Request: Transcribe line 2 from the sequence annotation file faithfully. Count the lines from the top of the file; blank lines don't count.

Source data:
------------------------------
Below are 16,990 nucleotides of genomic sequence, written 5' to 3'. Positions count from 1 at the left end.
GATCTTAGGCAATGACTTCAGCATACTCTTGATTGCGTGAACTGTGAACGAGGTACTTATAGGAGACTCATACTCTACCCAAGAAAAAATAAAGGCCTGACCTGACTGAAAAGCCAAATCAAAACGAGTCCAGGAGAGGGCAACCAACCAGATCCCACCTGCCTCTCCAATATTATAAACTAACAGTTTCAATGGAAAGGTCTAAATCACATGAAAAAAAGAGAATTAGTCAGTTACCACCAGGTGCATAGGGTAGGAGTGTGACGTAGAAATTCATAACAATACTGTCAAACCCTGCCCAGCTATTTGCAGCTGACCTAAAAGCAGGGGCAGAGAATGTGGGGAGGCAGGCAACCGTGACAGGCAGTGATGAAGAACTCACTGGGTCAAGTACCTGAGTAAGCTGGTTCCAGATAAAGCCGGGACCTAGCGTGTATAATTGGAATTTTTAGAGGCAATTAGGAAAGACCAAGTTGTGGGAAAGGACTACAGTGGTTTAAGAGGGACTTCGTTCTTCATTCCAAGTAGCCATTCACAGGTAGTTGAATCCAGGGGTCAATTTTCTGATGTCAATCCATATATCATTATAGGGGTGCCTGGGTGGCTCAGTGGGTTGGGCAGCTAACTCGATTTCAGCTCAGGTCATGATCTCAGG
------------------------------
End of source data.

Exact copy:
GATCTTAGGCAATGACTTCAGCATACTCTTGATTGCGTGAACTGTGAACGAGGTACTTATAGGAGACTCATACTCTACCCAAGAAAAAATAAAGGCCTGACCTGACTGAAAAGCCAAATCAAAACGAGTCCAGGAGAGGGCAACCAACCAGATCCCACCTGCCTCTCCAATATTATAAACTAACAGTTTCAATGGAAAGGTCTAAATCACATGAAAAAAAGAGAATTAGTCAGTTACCACCAGGTGCATAGGGTAGGAGTGTGACGTAGAAATTCATAACAATACTGTCAAACCCTGCCCAGCTATTTGCAGCTGACCTAAAAGCAGGGGCAGAGAATGTGGGGAGGCAGGCAACCGTGACAGGCAGTGATGAAGAACTCACTGGGTCAAGTACCTGAGTAAGCTGGTTCCAGATAAAGCCGGGACCTAGCGTGTATAATTGGAATTTTTAGAGGCAATTAGGAAAGACCAAGTTGTGGGAAAGGACTACAGTGGTTTAAGAGGGACTTCGTTCTTCATTCCAAGTAGCCATTCACAGGTAGTTGAATCCAGGGGTCAATTTTCTGATGTCAATCCATATATCATTATAGGGGTGCCTGGGTGGCTCAGTGGGTTGGGCAGCTAACTCGATTTCAGCTCAGGTCATGATCTCAGG